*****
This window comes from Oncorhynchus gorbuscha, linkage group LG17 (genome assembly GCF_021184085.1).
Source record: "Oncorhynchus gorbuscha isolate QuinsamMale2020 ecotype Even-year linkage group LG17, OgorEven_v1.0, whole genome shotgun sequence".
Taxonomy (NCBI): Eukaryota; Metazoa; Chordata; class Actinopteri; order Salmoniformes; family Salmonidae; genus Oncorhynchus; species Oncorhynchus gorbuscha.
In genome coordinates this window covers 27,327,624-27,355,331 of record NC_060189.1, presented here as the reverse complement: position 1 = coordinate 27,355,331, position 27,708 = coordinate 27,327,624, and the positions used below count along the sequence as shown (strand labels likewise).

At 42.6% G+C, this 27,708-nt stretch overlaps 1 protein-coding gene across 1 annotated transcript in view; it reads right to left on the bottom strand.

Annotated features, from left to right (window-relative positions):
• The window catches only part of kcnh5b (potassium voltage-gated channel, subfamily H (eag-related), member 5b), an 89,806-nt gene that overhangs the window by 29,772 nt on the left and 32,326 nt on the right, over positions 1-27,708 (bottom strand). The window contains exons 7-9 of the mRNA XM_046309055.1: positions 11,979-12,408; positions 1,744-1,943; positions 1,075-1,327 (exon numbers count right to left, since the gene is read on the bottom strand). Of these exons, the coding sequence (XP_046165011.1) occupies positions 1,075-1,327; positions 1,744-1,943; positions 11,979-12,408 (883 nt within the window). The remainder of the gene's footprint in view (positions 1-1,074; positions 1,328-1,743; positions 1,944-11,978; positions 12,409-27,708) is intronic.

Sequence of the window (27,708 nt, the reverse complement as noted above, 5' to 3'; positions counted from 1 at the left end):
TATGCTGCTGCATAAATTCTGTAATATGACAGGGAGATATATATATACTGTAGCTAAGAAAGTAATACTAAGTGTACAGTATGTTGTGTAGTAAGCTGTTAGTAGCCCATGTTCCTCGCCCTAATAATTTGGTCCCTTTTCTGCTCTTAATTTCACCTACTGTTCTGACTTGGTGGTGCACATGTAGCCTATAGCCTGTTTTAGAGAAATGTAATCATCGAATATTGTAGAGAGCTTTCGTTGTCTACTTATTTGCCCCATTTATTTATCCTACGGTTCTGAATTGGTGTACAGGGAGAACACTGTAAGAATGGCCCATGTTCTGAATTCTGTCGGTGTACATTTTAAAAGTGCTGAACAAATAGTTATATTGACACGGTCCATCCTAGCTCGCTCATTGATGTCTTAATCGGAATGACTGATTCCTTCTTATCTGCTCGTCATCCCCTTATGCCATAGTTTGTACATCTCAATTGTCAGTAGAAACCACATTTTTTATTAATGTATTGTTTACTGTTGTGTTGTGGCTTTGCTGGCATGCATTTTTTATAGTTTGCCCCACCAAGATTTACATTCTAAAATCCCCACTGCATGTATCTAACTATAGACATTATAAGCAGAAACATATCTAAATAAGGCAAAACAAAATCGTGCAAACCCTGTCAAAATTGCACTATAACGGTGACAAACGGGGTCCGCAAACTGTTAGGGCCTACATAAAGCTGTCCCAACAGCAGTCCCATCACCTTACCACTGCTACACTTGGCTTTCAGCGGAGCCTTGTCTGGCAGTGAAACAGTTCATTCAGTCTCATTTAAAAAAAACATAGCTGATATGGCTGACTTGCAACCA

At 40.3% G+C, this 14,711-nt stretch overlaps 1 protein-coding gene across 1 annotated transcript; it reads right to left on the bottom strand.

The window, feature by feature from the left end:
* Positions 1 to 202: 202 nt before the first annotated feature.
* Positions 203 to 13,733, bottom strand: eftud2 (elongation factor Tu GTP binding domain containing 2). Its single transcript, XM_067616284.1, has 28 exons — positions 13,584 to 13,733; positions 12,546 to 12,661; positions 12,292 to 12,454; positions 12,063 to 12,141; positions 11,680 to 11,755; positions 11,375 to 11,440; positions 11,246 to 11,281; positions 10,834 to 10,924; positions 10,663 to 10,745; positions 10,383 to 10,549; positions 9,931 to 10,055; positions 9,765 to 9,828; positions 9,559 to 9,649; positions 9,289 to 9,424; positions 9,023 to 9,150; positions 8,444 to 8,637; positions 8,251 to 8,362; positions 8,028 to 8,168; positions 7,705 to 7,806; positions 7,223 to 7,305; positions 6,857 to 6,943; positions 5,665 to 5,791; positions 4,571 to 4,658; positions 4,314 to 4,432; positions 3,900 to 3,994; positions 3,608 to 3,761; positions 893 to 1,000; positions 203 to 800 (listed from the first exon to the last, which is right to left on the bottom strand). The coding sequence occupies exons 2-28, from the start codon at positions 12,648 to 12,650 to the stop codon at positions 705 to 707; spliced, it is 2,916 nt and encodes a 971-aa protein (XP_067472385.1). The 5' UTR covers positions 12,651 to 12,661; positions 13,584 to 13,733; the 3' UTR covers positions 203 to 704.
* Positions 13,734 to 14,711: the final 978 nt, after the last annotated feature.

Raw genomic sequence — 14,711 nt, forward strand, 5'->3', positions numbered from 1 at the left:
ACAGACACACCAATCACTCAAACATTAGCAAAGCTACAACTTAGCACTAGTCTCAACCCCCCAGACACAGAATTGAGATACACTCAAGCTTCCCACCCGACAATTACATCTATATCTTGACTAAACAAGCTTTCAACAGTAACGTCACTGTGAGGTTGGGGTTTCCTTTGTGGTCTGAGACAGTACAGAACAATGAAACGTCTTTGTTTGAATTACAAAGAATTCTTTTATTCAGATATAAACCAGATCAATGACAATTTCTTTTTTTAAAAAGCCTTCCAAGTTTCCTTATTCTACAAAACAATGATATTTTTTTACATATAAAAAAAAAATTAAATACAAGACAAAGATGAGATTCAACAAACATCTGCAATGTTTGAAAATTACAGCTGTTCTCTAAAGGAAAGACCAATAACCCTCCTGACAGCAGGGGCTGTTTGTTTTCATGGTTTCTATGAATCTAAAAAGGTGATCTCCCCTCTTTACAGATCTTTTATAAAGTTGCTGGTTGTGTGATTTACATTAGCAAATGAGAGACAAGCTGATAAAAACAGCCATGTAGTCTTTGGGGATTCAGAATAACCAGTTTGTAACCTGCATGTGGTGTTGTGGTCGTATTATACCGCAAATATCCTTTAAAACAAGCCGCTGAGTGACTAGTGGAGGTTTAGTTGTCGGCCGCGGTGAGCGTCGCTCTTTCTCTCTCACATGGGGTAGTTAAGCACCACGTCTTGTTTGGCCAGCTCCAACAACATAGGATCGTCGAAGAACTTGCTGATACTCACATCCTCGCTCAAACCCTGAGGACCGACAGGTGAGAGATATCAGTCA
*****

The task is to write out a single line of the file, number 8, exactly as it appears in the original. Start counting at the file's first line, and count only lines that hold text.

Sequence of the window (27,708 nt, the reverse complement as noted above, 5' to 3'; positions counted from 1 at the left end):